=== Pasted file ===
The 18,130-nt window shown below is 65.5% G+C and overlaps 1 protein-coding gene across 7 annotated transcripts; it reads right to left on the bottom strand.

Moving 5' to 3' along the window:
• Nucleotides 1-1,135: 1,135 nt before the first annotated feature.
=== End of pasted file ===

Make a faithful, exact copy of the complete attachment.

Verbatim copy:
The 18,130-nt window shown below is 65.5% G+C and overlaps 1 protein-coding gene across 7 annotated transcripts; it reads right to left on the bottom strand.

Moving 5' to 3' along the window:
• Nucleotides 1-1,135: 1,135 nt before the first annotated feature.